Monday, April 30, 2012

Some Thoughts on Ski Racing and Ski Racing Academies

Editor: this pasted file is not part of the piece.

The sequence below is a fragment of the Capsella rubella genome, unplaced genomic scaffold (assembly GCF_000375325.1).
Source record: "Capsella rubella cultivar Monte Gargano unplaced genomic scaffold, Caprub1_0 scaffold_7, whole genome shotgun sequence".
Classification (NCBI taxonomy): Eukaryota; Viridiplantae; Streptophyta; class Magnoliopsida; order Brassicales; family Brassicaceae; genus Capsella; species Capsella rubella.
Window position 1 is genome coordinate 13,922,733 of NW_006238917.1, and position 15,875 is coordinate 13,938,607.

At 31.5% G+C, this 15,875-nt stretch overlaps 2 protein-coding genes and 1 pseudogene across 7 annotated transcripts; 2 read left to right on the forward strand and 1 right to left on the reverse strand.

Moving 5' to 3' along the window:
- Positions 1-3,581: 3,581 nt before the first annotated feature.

One of sports at which I excelled when I was younger was alpine ski racing. Between the ages of 7 and eleven I won a few races, racked up some hardware (they give medals for 1st-10th place in a lot of junior races which is probably excessive but still really awesome), and built confidence in my abilities. By the end of the 2001-2002 season, when I was thirteen, I wasn't a state champion but one time I won a race because the girl who did end up being the state champion disqualified when she went around the wrong side of the last gate so I convinced myself that I COULD have be a state champion and eventually a bonafide supahstahhhh.  This was a prophecy that never self-fulfilled but it would be several years before I would acknowledge the overwhelming evidence suggesting that alpine ski racing was not going to be one of the things that I was even close to being the best at. Unfortunately, by the time I realized this I was already well into my sophomore year at a ski racing academy. Fortunately, because the school was"elite" and contained only 100 students, it satisfied my need to be special and superior, if not within the school then at least compared to most other people on earth.  Furthermore, because our soccer team was tiny and I was a standout player, I had more than my fair share of  bolstering praise. I just want to be clear that I do appreciate my unique high school experience albeit for unintended reasons. I stayed all four years and I'm not convinced public school would have been any better but I figure the ski racing academy experience is one that not a whole lot of people have insight into and as far as I know it hasn't been written about too much. This might be because, from what I've heard, some ski racing academies don't really make you learn how to write. Not mine. Mine was academically solid, for the record. So without further hooplah, here is some uninvited criticism.